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Assessing The Threat of Cyberterrorism

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Assessing The Threat of Cyberterrorism

Technology

Assessing The Threat of Cyberterrorism

Assessing The Threat of Cyberterrorism

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Before joining CSIS, James Lewis was a member of the US Foreign Service, where he worked on national security issues. hide caption

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Before joining CSIS, James Lewis was a member of the US Foreign Service, where he worked on national security issues.

At an intelligence briefing last month, Director of National Intelligence Dennis Blair warned Congress that the nation's computer networks were particularly vulnerable to terrorist attacks.

"Malicious cyber-activity is occurring on an unprecedented scale with extraordinary sophistication," Blair said, noting that a December security breach at Google was a "major wake up call" for U.S. officials. Every single day, Blair said, sensitive information is "stolen from both government and private sector networks" as criminals become increasingly more sophisticated.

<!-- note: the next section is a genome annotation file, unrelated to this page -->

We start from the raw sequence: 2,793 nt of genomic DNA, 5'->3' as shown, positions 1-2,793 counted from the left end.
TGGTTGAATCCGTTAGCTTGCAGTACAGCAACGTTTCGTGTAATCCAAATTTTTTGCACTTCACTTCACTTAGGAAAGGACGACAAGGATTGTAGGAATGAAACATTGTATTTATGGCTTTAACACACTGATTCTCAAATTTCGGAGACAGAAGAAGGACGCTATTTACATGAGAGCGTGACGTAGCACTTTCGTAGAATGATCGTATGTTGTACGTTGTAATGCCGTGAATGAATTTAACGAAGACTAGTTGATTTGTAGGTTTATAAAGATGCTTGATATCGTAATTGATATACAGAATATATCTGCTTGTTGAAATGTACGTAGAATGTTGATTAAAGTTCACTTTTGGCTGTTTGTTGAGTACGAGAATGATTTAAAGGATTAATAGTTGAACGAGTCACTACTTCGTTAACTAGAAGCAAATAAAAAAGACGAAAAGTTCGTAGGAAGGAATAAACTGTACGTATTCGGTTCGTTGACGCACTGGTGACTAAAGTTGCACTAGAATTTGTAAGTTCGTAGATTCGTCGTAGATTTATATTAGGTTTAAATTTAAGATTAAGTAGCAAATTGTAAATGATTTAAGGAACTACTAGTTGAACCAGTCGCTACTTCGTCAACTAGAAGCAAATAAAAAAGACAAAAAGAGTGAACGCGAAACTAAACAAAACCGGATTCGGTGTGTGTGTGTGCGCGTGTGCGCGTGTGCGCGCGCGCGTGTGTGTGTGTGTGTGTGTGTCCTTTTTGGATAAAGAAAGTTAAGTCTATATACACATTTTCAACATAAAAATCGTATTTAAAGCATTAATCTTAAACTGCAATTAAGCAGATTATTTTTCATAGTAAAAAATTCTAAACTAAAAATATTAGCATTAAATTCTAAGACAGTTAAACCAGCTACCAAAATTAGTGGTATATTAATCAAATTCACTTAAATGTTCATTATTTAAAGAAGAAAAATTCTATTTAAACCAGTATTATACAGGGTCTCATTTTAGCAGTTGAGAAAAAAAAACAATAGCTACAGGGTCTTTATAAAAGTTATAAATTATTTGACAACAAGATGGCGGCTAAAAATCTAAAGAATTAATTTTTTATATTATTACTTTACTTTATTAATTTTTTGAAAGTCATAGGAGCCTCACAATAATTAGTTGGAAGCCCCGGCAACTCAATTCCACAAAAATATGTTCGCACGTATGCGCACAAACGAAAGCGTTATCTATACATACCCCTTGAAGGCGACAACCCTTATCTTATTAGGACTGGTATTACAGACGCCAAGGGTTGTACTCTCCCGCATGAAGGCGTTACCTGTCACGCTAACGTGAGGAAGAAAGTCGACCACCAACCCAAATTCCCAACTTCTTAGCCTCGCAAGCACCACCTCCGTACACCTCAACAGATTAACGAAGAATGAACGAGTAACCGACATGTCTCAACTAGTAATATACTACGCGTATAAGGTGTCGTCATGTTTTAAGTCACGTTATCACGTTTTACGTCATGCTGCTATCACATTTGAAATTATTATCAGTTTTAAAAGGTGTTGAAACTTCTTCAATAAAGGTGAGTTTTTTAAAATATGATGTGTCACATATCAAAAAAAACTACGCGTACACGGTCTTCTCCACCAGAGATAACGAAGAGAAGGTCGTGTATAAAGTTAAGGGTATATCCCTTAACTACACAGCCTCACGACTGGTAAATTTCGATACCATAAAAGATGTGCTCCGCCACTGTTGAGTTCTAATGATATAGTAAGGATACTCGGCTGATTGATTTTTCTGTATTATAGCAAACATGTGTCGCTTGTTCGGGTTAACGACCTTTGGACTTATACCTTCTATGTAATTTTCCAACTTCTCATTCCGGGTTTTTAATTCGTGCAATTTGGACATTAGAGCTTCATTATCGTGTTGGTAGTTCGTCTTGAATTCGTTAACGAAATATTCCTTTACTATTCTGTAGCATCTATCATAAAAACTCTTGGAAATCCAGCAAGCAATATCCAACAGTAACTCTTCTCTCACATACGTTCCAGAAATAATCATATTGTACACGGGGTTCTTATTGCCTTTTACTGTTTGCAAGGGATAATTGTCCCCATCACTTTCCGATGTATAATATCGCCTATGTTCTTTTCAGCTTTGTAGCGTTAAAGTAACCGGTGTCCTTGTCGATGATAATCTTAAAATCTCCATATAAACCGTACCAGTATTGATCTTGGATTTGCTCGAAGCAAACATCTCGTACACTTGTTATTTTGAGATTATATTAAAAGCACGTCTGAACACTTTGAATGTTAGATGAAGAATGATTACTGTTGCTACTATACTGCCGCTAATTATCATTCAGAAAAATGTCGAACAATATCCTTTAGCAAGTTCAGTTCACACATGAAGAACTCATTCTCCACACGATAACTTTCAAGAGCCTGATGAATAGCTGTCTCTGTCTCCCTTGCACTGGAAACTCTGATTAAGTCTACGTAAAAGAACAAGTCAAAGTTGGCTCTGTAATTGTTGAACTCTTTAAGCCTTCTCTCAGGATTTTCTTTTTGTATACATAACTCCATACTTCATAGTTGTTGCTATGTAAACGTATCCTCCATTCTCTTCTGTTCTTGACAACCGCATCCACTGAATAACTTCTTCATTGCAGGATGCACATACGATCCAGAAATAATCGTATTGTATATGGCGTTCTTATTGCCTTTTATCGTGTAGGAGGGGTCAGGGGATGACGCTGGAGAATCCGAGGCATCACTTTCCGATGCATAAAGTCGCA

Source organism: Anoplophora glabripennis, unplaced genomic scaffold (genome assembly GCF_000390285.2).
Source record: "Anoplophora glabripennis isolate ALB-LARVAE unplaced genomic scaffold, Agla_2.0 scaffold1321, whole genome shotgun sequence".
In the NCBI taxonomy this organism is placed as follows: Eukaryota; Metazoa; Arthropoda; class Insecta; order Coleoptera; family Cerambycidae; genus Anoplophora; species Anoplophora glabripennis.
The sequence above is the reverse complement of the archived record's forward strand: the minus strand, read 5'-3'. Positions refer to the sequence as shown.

The Internet's connectivity, says James Lewis, creates "endless opportunities for mischief." On today's Fresh Air Lewis, a senior fellow at the Center for Strategic and International Studies and the co-author of the report "Security Cyberspace in the 44th Presidency," explains how recent breaches at Google and the Department of Defense have illustrated that the United States is not yet ready to deal with a large scale cyber-attack.

Lewis says that an attack can be simple and crude: malicious software placed on a thumb drive and left in a parking lot can wreak havoc on a computer system. He predicts that within a decade, Al Qaeda will develop capabilities to carry out attacks on the web — but says that terrorists may not bring down the entire Internet because they also realize the benefits. "It's given terrorists a global presence," he says. "The possibilities are there. But everyone is going through the trade-offs."

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